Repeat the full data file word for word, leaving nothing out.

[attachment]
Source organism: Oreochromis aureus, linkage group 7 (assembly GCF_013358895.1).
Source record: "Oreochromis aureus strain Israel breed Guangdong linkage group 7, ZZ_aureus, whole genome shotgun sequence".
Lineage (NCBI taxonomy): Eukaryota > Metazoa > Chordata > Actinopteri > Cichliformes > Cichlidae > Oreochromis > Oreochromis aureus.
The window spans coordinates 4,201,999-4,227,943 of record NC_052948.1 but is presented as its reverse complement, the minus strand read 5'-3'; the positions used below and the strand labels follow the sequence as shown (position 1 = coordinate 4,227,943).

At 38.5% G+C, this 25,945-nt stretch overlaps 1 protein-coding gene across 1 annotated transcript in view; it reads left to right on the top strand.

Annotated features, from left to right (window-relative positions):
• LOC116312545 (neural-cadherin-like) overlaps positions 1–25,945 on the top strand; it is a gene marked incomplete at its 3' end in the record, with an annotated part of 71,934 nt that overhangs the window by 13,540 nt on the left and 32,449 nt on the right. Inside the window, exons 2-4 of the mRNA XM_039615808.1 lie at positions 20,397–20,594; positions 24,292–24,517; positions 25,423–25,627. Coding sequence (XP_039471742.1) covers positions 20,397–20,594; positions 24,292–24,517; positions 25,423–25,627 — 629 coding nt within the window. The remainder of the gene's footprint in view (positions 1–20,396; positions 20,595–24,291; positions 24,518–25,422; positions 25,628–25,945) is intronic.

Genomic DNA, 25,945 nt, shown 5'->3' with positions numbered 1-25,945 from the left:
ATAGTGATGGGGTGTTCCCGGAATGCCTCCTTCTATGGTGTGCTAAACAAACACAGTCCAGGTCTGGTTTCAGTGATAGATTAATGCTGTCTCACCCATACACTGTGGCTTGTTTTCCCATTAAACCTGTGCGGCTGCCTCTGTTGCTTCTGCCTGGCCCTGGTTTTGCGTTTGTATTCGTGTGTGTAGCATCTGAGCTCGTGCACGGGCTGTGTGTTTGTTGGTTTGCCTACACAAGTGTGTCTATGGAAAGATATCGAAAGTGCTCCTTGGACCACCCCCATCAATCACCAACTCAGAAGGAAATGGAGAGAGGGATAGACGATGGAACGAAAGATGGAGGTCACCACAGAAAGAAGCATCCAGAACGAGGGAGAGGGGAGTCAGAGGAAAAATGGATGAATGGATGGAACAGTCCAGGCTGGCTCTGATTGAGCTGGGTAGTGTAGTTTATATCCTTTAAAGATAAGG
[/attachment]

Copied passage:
Source organism: Oreochromis aureus, linkage group 7 (assembly GCF_013358895.1).
Source record: "Oreochromis aureus strain Israel breed Guangdong linkage group 7, ZZ_aureus, whole genome shotgun sequence".
Lineage (NCBI taxonomy): Eukaryota > Metazoa > Chordata > Actinopteri > Cichliformes > Cichlidae > Oreochromis > Oreochromis aureus.
The window spans coordinates 4,201,999-4,227,943 of record NC_052948.1 but is presented as its reverse complement, the minus strand read 5'-3'; the positions used below and the strand labels follow the sequence as shown (position 1 = coordinate 4,227,943).

At 38.5% G+C, this 25,945-nt stretch overlaps 1 protein-coding gene across 1 annotated transcript in view; it reads left to right on the top strand.

Annotated features, from left to right (window-relative positions):
• LOC116312545 (neural-cadherin-like) overlaps positions 1–25,945 on the top strand; it is a gene marked incomplete at its 3' end in the record, with an annotated part of 71,934 nt that overhangs the window by 13,540 nt on the left and 32,449 nt on the right. Inside the window, exons 2-4 of the mRNA XM_039615808.1 lie at positions 20,397–20,594; positions 24,292–24,517; positions 25,423–25,627. Coding sequence (XP_039471742.1) covers positions 20,397–20,594; positions 24,292–24,517; positions 25,423–25,627 — 629 coding nt within the window. The remainder of the gene's footprint in view (positions 1–20,396; positions 20,595–24,291; positions 24,518–25,422; positions 25,628–25,945) is intronic.

Genomic DNA, 25,945 nt, shown 5'->3' with positions numbered 1-25,945 from the left:
ATAGTGATGGGGTGTTCCCGGAATGCCTCCTTCTATGGTGTGCTAAACAAACACAGTCCAGGTCTGGTTTCAGTGATAGATTAATGCTGTCTCACCCATACACTGTGGCTTGTTTTCCCATTAAACCTGTGCGGCTGCCTCTGTTGCTTCTGCCTGGCCCTGGTTTTGCGTTTGTATTCGTGTGTGTAGCATCTGAGCTCGTGCACGGGCTGTGTGTTTGTTGGTTTGCCTACACAAGTGTGTCTATGGAAAGATATCGAAAGTGCTCCTTGGACCACCCCCATCAATCACCAACTCAGAAGGAAATGGAGAGAGGGATAGACGATGGAACGAAAGATGGAGGTCACCACAGAAAGAAGCATCCAGAACGAGGGAGAGGGGAGTCAGAGGAAAAATGGATGAATGGATGGAACAGTCCAGGCTGGCTCTGATTGAGCTGGGTAGTGTAGTTTATATCCTTTAAAGATAAGG